Enkai (宴会)

Enkai are a vital part of Japanese culture. The definition of “enkai” is merely “party; banquet” but it is also what greases the wheels of social communication in Japanese culture. The enkai is usually a work party celebrating something such as the start of the new fiscal year or transfer of the office workers.

At these parties there is usually a flat fee which covers the cost of food and drinks, often all you can drink for about 2 hours. Most people drink alcohol, usually beer or 日本酒 (nihonshu, what we Americans call “sake”), sometimes large amounts of it, though others stick with oolong tea or cola.

Enkai ease the formal work environment found in most Japanese offices. It is an opportunity to get to know your co-workers; sometimes the only opportunity to get to know them in a social situation. There is a saying that what happens at an enkai stays at an enkai. Some enkai are known to get a little wild.

The approximate equivalent in the States is the Christmas Party. Both usually involve large amounts of alcohol, but one does not bring a date to the enkai; it is exclusive to the members of the company.

After the main enkai, there is often what is called the “nijikai” (二次会), which means “second party”. After a big enkai many people go to the second party. At smaller enkai few people go, perhaps only the men. In my experience, the second party is usually karaoke or going to a snack bar (スナックバー) so called because they serve snacks with the drinks, but which also involve ladies pouring the drinks for you and chatting with you, and the seating charge is higher than usual. The snack bars usually also have karaoke, though not the karaoke box. The “sanjikai” (三次会) or third party is often only the men, and I couldn’t tell you what they do because I have never been to one. I believe the tamer ones involve eating ramen, and the wilder ones involve going to places where you wouldn’t take children.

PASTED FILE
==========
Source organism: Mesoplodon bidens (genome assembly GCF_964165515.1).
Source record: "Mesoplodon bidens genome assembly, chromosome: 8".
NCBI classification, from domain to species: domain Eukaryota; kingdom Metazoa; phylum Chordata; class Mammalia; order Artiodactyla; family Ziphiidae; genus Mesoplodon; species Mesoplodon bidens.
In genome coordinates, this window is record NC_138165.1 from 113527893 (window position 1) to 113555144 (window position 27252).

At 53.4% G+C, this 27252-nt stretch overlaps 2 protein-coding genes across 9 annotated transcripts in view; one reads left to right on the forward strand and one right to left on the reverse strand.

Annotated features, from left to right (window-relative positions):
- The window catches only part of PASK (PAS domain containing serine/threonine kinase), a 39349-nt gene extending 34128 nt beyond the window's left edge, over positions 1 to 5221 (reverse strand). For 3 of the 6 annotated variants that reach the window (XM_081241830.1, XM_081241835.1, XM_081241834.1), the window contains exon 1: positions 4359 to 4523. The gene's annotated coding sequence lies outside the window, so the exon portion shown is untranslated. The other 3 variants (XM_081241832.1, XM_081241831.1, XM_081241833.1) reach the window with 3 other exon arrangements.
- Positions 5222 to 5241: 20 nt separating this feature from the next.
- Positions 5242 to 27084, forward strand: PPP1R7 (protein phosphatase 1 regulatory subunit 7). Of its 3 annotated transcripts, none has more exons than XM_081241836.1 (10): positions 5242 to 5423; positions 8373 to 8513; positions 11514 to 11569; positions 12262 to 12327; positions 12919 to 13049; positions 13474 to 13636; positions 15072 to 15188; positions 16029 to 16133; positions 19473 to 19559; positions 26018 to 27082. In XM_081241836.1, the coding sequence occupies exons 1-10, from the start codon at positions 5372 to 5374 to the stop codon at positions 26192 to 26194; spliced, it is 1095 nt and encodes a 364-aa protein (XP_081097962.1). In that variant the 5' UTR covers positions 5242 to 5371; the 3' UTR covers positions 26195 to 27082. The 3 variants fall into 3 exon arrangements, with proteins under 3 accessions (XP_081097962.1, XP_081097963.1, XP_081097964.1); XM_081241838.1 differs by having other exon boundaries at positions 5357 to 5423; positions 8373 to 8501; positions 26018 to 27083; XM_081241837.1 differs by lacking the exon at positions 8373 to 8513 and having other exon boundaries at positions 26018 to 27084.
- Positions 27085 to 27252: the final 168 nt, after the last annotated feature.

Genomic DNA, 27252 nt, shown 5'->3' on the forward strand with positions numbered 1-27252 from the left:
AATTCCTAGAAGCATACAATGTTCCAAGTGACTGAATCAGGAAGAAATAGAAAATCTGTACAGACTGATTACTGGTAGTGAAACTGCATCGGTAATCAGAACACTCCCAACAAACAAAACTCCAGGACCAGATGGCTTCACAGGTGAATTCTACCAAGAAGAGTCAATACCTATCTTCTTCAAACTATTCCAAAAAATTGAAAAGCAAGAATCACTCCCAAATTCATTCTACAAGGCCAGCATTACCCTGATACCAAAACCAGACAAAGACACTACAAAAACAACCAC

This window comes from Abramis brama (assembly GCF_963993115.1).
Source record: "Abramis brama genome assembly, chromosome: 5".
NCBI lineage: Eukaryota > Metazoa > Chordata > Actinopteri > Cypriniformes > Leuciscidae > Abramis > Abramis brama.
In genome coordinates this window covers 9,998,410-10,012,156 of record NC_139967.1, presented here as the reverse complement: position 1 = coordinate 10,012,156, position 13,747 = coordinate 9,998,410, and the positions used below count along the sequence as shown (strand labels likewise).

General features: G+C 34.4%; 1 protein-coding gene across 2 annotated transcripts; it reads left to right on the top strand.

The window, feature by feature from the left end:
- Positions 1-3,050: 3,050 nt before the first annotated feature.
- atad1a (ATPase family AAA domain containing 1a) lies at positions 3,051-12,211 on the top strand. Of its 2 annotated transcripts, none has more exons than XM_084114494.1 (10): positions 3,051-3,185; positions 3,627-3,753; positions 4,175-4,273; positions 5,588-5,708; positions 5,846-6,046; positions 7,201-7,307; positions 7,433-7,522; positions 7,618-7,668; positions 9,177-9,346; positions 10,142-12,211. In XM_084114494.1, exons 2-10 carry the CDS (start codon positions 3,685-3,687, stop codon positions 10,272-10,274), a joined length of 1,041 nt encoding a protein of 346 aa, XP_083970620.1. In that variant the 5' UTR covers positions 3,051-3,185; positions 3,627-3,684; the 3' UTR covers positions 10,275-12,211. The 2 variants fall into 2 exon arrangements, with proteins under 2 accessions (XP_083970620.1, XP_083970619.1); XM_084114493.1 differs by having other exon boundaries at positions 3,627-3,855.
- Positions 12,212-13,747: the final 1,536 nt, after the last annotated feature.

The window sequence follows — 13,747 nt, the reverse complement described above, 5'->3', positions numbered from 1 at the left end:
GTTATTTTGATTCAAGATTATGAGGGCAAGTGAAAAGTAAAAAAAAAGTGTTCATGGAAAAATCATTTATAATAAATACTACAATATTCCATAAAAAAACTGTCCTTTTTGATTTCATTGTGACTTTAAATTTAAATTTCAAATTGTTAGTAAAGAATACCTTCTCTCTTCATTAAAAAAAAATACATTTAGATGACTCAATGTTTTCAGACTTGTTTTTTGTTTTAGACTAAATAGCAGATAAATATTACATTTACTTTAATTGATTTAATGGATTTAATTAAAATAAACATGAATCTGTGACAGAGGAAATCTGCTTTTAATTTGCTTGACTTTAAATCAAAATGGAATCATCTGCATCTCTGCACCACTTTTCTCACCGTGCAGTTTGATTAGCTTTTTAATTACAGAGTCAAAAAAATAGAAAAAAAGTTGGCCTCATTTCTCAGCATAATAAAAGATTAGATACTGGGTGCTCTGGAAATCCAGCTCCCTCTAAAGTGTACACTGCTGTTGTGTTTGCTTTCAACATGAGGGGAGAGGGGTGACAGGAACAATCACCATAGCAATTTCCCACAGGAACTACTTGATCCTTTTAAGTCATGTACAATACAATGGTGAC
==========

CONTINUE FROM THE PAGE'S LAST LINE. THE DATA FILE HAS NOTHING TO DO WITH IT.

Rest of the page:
As an English speaker at an enkai you will often be surprised. It is a good chance to practice your Japanese, but every now and again, you will be talking with someone and they will suddenly come out with some really excellent English.

At my last enkai, I was talking with one of my coworkers and he suddenly asked me, “So, what do you think about the current presidential candidates? Who do you like better, Clinton or Obama?” I was floored, because I didn’t even know he spoke English at all! We chatted about politics for bit, when he glanced over and saw that an English teacher was sitting next to us. At that point, he became very embarrassed, clammed up and reverted back to Japanese.

Whenever possible, go to your work parties. The positive interactions you have an enkai will spill over into your work life and it’s a great oppotunity to bring up things that you otherwise don’t have time to discuss during the work day.

One Response to “Enkai (宴会)”
  1. bel says:

    thank you for postcard! very lovely <3


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